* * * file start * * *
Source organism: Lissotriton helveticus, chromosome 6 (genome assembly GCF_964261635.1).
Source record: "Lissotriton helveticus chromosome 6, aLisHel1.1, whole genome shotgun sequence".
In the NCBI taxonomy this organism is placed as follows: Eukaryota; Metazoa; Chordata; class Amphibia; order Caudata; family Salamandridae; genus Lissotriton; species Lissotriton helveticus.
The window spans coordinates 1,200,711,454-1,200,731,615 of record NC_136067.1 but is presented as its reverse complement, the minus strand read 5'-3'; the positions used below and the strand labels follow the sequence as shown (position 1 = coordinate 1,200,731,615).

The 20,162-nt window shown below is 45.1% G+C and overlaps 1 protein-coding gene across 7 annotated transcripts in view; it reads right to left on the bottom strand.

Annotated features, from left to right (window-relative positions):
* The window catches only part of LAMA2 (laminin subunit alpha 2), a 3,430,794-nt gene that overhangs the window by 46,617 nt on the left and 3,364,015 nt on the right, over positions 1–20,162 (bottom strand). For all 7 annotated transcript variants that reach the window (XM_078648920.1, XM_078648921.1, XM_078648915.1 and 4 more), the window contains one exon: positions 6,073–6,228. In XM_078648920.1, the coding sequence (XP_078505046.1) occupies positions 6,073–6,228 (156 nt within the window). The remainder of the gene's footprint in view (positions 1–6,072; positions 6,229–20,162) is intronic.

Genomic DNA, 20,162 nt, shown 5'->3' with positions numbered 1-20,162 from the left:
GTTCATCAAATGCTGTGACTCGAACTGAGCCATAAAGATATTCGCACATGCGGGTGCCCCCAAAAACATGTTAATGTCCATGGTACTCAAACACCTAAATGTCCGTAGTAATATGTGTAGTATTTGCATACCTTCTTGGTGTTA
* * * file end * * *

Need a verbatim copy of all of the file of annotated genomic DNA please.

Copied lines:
Source organism: Lissotriton helveticus, chromosome 6 (genome assembly GCF_964261635.1).
Source record: "Lissotriton helveticus chromosome 6, aLisHel1.1, whole genome shotgun sequence".
In the NCBI taxonomy this organism is placed as follows: Eukaryota; Metazoa; Chordata; class Amphibia; order Caudata; family Salamandridae; genus Lissotriton; species Lissotriton helveticus.
The window spans coordinates 1,200,711,454-1,200,731,615 of record NC_136067.1 but is presented as its reverse complement, the minus strand read 5'-3'; the positions used below and the strand labels follow the sequence as shown (position 1 = coordinate 1,200,731,615).

The 20,162-nt window shown below is 45.1% G+C and overlaps 1 protein-coding gene across 7 annotated transcripts in view; it reads right to left on the bottom strand.

Annotated features, from left to right (window-relative positions):
* The window catches only part of LAMA2 (laminin subunit alpha 2), a 3,430,794-nt gene that overhangs the window by 46,617 nt on the left and 3,364,015 nt on the right, over positions 1–20,162 (bottom strand). For all 7 annotated transcript variants that reach the window (XM_078648920.1, XM_078648921.1, XM_078648915.1 and 4 more), the window contains one exon: positions 6,073–6,228. In XM_078648920.1, the coding sequence (XP_078505046.1) occupies positions 6,073–6,228 (156 nt within the window). The remainder of the gene's footprint in view (positions 1–6,072; positions 6,229–20,162) is intronic.

Genomic DNA, 20,162 nt, shown 5'->3' with positions numbered 1-20,162 from the left:
GTTCATCAAATGCTGTGACTCGAACTGAGCCATAAAGATATTCGCACATGCGGGTGCCCCCAAAAACATGTTAATGTCCATGGTACTCAAACACCTAAATGTCCGTAGTAATATGTGTAGTATTTGCATACCTTCTTGGTGTTA